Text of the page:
Stacey Jeffcoat was an emotional wreck nearly a year ago when disaster struck the Lee County area.
She has a sister who lives near the destruction zone left behind by two tornadoes last March. It was the experience that Saturday 11 months ago that has inspired Jeffcoat to help reorganize Tallapoosa-Coosa Volunteer Organizations Active in Disaster (VOAD).
Jeffcoat’s sister was traveling back from Mississippi at the time, but her nephew was at home.
“My sister lives on Marvin Parkway near there,” Jeffcoat said. “After it struck, I didn’t know if they were dead or alive.”
Jeffcoat, who is VOAD president, along with vice president John Hill and board member Courtney Layfield helped organize a meeting Tuesday night to hear from Lee County United Way’s Becky Benton and Chandler Williams. The women were activated in two roles after the Lee County tornadoes and shared their experiences and response as leaders with the United Way but more important to learn how there response in a VOAD organization can be useful in disaster recovery.
“I was sitting at Lake Martin watching the weather,” Benton said. “(Williams and I) started texting.”
The two responded to the Beauregard community just moments after the winds took the lives of 23 Lee County residents and ripped apart more than 200 homes rendering them useless, damaging another 500.
“It was life changing for so many,” Benton said. “It went beyond the those in the homes, it was neighbors, friends and co-workers who were affected (indirectly) because it the tornadoes directly touched many.”
Last year’s tornadoes were not the first for Benton and Williams.
“We have worked two disasters together,” Williams said. “We worked the 2014 tornado (in Lee County) and no lives were lost. There was no major national response and we thought that was tough.”
Williams explained to VOAD volunteers Tuesday what they learned in the major disaster not even a year ago. She said they learned they needed Benton at the Lee County EMA which served as the hub for the initial response. The person representing 211 needed to be there to relay information received from the special phone line.
Most important though was Williams’ job with the huge volunteer groups that showed up to help with the initial recovery. Williams helped established the volunteer reception center (VRC). In a VOAD program the center is crucial as it allows volunteers to check in, recieve a safety briefing, and be assigned tasks and where to work. The main effort is to make sure volunteers are safe and to avoid duplication of services.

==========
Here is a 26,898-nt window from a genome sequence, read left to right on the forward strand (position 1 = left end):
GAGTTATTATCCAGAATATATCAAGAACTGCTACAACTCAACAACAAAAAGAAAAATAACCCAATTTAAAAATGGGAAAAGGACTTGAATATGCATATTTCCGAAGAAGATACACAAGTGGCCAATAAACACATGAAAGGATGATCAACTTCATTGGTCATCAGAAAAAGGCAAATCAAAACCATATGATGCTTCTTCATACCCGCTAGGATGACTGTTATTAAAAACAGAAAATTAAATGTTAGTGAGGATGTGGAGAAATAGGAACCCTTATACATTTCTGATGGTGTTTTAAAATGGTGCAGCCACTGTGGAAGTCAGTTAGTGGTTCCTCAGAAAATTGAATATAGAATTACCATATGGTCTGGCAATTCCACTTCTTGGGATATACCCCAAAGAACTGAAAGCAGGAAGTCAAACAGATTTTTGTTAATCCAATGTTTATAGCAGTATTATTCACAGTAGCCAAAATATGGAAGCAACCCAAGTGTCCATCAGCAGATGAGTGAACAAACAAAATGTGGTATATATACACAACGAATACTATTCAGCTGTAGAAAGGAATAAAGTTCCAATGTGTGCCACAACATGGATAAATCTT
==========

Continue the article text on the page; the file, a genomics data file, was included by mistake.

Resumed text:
VOAD will help establish a framework within Tallapoosa and Coosa counties where VRCs can be established when disaster strikes and so members are familiar with first responders when disaster strikes. This is where Jeffcoat, Hill and Layfield are now. They are looking for volunteers to join VOAD to help create a framework, establish where facilities in various communities are that can be use for shelters, first responders and warehousing in the event of a disaster. Volunteers can also be called on to help organize volunteer efforts of other volunteers responding to a disaster.
But it is so much more than the initial response.
“We were so involved in the short ter;, we didn’t have time to look at the long term,” Benton said. “In the transition to long-term recovery, the national organizations, FEMA and media attention go away.”
Benton said when they started looking at long-term recovery there was another local organization already working on it – East Alabama Medical Center. She said many of its employees were touched and had already started looking long term. Benton said VOAD and EAMC have merged efforts to better serve those affected.
Benton and Williams shared their lessons hoping they would be useful restarting VOAD in Tallapoosa and Coosa counties.
Those interested in volunteering with Tallapoosa-Coosa VOAD should send an email to firstname.lastname@example.org or visit www.unitedwaylake martin.org/tallapoosa-coosa-voad-voluntary-organizations-active-disaster.
The Lee County tornadoes did help reinvigorate VOAD in Lee County but there are challenges.
“When you go a long time without anything happening, it’s hard to keep people involved,” Williams said. “The players fall off as you go along. We had our biggest turnout for VOAD after the tornadoes.”